Hockey Canada released the preliminary roster for the 2014 Sochi Olympics, and players such as Jamie Benn, Patrick Marleau and Dan Girardi were snubbed from a invite to camp.
Canada is a hockey powerhouse with many options, but the following players at the very least deserved a chance to compete for a roster spot. While there are ultimately going to be a few stars that don't make the final cut, here are the initial subs from Team Canada's preliminary roster.
Dan Girardi has come a long way since being drafted.
Player Dossier: Defense | New York Rangers | 6'1"; 206 lbs.
Throughout his career Dan Girardi hasn't garnered the recognition he truly deserves. He was undrafted and he had to make a name for himself by becoming one of the NHL's top defenders. He was an All-Star in 2011-12 and he has slowly become an anchor for the Rangers on the blue line.
While Girardi would be far from a lock to make the team, he deserved the nomination more than Karl Alzner, Jay Bouwmeester and Travis Hamonic.
Neither of the above defensemen are as consistent as Girardi, and they don't have as strong as a chance of making the roster. Girardi has experience shutting down top offensive players, and that would have given him a chance to be a solid sixth or seventh defender for Team Canada.
Kane has a bright future, but he deserved a shot at making the team this year.
Player Dossier: Left Wing | Winnipeg Jets | 6'2"; 195 lbs.
Evander Kane will be 22 by the time the Sochi games start, and the young sniper could have been a long shot to make the roster. He won’t have that chance because he was not named to Team Canada’s preliminary roster.
Kane is an explosive scorer with a great shot and he is a mobile skater who is creative in open ice.
Canada has a number of scoring wingers who can get the job the done, but Kane's arsenal would have made him a valuable asset.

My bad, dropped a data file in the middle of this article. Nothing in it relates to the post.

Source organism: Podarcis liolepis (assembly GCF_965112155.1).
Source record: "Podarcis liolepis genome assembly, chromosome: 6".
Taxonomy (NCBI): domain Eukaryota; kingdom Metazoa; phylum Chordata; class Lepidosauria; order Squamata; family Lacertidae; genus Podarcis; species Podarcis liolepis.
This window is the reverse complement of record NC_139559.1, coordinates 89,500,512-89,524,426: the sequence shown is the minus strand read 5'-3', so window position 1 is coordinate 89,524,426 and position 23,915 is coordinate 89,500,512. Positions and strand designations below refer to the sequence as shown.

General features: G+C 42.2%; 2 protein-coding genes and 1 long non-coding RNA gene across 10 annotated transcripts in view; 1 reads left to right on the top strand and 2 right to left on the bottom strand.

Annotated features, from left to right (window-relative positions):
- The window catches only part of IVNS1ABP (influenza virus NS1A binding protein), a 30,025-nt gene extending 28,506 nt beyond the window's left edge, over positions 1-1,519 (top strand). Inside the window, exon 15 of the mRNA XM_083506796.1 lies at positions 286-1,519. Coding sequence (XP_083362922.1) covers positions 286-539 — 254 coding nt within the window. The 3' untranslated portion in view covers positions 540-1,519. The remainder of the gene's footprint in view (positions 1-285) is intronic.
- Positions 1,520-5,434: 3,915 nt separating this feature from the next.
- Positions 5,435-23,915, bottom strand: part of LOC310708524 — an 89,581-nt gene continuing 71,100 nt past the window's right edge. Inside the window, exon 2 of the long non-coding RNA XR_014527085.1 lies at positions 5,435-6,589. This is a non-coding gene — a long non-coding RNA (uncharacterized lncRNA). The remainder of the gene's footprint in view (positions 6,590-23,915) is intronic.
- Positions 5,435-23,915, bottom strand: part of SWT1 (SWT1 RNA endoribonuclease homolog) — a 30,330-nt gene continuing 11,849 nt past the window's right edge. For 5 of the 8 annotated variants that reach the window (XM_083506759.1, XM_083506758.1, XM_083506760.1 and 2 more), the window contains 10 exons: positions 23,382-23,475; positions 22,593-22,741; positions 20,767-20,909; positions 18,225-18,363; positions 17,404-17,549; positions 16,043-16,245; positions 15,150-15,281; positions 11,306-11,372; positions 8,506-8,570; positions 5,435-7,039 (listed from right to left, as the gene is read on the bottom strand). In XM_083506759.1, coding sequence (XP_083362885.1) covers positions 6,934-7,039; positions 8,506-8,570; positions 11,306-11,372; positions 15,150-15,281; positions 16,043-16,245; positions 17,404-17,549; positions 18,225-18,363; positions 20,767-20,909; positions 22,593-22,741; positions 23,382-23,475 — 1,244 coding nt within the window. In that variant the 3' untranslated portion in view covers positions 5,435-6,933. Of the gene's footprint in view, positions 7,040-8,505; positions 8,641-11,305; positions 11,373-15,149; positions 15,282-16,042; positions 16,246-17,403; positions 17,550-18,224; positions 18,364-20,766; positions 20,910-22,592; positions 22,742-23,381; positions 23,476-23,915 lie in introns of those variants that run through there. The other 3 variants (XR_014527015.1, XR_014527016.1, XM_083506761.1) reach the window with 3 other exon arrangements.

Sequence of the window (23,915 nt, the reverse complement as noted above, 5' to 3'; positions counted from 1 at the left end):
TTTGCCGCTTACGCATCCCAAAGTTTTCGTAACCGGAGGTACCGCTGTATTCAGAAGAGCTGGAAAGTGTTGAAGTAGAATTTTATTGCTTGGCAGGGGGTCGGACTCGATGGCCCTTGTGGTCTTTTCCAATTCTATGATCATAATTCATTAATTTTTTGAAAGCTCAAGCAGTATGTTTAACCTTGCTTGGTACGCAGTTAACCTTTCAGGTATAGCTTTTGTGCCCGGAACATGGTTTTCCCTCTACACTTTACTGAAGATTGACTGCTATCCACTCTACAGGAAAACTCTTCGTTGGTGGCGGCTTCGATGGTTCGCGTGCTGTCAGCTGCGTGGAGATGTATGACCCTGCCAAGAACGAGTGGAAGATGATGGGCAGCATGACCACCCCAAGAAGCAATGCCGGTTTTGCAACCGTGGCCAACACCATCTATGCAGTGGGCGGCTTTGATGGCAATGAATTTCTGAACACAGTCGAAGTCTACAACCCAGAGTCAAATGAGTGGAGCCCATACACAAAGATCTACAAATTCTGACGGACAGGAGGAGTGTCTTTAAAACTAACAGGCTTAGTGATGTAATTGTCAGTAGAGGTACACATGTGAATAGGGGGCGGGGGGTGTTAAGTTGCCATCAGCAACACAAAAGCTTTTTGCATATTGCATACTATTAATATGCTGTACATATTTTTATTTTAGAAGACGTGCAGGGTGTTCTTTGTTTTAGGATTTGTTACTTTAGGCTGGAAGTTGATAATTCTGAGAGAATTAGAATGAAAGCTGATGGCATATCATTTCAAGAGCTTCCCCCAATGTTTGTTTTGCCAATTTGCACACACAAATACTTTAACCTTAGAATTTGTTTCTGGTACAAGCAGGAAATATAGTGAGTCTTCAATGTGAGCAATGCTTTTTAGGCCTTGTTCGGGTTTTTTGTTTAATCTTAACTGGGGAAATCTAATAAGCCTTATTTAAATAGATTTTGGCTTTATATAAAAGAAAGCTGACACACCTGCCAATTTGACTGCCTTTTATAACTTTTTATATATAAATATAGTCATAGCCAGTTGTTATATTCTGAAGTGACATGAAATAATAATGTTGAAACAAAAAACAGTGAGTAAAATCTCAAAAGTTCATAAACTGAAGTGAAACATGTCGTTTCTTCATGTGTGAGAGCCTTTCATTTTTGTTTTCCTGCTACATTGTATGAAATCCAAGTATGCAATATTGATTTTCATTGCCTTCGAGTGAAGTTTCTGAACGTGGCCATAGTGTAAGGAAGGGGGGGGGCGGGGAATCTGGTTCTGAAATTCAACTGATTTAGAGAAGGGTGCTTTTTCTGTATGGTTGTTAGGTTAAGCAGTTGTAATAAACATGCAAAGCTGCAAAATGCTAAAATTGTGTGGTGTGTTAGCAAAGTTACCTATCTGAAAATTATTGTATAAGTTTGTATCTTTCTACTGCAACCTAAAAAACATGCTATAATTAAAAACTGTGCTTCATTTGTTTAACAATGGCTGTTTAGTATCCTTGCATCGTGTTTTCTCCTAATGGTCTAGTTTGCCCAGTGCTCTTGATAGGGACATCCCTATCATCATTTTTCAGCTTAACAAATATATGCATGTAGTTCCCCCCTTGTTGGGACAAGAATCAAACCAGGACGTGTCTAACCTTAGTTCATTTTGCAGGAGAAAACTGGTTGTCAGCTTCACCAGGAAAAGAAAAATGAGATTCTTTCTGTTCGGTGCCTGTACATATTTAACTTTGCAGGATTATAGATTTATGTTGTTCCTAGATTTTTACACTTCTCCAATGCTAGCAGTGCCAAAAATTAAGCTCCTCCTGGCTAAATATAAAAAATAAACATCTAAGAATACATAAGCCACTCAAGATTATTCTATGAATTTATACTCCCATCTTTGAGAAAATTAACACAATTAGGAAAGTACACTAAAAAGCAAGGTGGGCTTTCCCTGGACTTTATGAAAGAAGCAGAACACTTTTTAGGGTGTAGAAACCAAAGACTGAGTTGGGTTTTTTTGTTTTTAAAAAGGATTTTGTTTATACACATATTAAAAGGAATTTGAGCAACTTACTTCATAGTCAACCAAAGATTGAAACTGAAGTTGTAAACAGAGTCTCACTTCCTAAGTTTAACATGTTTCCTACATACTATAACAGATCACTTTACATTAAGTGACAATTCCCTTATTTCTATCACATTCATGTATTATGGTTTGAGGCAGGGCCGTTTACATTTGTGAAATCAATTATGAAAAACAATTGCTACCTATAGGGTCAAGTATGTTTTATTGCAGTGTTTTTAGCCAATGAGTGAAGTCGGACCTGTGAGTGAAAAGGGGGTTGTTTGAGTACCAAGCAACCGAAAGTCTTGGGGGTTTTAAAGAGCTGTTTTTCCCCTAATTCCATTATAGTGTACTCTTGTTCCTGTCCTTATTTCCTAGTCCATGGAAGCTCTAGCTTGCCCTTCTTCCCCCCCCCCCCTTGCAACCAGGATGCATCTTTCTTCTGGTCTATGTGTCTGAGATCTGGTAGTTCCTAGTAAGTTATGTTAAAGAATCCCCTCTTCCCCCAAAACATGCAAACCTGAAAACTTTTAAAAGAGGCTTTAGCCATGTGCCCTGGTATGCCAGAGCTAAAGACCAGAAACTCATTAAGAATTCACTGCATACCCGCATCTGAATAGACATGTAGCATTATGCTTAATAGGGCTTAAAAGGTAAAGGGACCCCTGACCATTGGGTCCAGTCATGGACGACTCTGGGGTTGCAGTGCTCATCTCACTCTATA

Marleau could be a viable third or fourth-line player.
Player Dossier: Left Wing/Center | San Jose Sharks | 6'2"; 220 lbs.
Patrick Marleau was a member of Team Canada's Olympic roster in 2010, and it is surprising that the 33-year-old two-way forward was not invited to camp.
Over the last three seasons, Marleau has posted a point-per-game average of 0.79, and he has been an effective offensive and defensive player for the Sharks.
His international experience and well-rounded game would make him a versatile fit for the team, and he would provide more value that "Jumbo" Joe Thornton.
Spezza is a very puzzling snub.
Player Dossier: Center | Ottawa Senators | 6'3"; 216 lbs.
While Canada arguably has a copious amount of depth at center, Jason Spezza has to be invited to camp. Throughout his career he has averaged over a point-per-game, a clutch playoff performer and a solid two-way player.
He has experience internationally at various World Championships, and he has more than earned the right to represent his country internationally.
Spezza's all-around game would make him an appropriate player for this tournament, and it is puzzling that he was omitted from the roster.
Benn is a more complete player than some of the players invited to camp.
Player Dossier: Left Wing/Center | Dallas Stars | 6'2"; 205 lbs.
Jamie Benn is a rising star at the NHL level and he should have been a candidate for Team Canada's bottom six.
It is mind boggling that Jordan Staal, Mike Richards and Brad Marchand were invited to camp, because Benn brings more value to the table. He has size, physicality and the ability to score and he plays a complete two-way game.
When building a roster it makes sense to add versatile players who can play anywhere, and Benn would have filled that role.